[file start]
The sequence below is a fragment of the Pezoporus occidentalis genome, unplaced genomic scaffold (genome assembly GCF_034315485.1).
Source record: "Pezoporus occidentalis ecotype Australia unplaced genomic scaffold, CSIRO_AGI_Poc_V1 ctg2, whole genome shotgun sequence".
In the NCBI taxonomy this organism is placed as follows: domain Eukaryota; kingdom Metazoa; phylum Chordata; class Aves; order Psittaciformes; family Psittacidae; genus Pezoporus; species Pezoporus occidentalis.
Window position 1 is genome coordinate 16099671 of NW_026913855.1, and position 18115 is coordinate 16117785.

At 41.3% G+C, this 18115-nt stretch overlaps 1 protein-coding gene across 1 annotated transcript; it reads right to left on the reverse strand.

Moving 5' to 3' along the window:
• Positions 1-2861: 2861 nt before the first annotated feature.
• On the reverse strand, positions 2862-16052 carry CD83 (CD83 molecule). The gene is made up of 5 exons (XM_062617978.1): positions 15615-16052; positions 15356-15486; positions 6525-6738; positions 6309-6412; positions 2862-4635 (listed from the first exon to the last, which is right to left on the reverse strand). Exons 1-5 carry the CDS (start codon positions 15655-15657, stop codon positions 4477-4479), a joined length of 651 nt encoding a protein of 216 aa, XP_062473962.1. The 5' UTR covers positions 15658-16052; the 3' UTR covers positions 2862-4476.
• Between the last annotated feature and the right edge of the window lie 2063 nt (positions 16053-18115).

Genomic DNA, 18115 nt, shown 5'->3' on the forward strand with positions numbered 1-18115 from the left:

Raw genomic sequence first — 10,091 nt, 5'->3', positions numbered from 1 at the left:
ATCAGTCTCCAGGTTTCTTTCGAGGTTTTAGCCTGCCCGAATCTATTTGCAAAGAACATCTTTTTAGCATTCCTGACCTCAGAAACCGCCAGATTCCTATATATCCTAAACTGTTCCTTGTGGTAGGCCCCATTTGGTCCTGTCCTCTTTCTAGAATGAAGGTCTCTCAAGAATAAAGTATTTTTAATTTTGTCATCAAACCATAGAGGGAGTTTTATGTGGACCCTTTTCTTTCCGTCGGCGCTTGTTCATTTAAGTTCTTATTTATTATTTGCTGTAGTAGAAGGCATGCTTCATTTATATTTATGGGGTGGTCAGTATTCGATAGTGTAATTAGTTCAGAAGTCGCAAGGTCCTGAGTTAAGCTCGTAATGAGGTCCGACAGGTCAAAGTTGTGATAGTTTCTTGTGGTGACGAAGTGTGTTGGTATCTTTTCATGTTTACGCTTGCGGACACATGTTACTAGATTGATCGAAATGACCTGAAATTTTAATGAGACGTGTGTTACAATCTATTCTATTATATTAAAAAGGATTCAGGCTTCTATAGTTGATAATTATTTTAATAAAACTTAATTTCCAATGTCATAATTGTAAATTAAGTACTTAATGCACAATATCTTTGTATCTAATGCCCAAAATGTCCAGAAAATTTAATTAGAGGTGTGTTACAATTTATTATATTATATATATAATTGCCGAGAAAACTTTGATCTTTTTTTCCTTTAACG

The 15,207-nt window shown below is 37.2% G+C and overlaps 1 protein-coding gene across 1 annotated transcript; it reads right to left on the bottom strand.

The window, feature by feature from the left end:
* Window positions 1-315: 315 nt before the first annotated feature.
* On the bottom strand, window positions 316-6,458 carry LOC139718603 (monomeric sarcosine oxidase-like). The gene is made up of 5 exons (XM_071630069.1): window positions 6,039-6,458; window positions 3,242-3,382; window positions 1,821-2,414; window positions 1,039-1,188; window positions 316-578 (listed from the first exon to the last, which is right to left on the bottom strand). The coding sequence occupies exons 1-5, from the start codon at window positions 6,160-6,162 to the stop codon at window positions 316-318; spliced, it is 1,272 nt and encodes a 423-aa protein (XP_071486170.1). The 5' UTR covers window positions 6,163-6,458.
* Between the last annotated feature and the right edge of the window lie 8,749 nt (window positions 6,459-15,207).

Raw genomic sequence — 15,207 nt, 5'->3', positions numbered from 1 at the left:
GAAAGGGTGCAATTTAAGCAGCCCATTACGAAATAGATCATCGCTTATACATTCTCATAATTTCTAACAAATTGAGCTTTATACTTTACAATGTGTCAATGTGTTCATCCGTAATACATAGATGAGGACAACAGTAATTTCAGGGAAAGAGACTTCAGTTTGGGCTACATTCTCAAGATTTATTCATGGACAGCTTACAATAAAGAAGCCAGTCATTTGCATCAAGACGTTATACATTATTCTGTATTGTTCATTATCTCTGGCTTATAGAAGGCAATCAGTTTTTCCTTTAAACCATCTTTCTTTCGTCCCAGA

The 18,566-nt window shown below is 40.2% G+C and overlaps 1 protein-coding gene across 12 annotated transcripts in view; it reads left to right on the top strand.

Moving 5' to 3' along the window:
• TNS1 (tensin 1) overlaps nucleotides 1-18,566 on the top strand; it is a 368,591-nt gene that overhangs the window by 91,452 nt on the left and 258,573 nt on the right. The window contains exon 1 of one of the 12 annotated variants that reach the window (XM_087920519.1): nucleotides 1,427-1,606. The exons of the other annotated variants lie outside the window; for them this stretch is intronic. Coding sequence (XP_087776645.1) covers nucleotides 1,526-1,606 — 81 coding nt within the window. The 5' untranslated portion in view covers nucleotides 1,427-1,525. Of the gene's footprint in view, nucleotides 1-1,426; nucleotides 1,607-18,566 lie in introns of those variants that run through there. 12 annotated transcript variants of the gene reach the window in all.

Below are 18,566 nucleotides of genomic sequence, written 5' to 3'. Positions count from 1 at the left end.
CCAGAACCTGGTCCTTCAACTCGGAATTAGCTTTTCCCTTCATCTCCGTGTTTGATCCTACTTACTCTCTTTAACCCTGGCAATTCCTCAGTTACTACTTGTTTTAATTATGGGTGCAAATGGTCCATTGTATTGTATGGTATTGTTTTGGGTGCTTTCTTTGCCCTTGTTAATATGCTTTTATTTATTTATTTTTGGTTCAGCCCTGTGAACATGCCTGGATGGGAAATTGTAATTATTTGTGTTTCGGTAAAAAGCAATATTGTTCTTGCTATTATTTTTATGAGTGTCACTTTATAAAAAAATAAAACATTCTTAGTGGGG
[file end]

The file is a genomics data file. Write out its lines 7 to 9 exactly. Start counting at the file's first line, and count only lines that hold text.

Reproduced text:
• Positions 1-2861: 2861 nt before the first annotated feature.
• On the reverse strand, positions 2862-16052 carry CD83 (CD83 molecule). The gene is made up of 5 exons (XM_062617978.1): positions 15615-16052; positions 15356-15486; positions 6525-6738; positions 6309-6412; positions 2862-4635 (listed from the first exon to the last, which is right to left on the reverse strand). Exons 1-5 carry the CDS (start codon positions 15655-15657, stop codon positions 4477-4479), a joined length of 651 nt encoding a protein of 216 aa, XP_062473962.1. The 5' UTR covers positions 15658-16052; the 3' UTR covers positions 2862-4476.
• Between the last annotated feature and the right edge of the window lie 2063 nt (positions 16053-18115).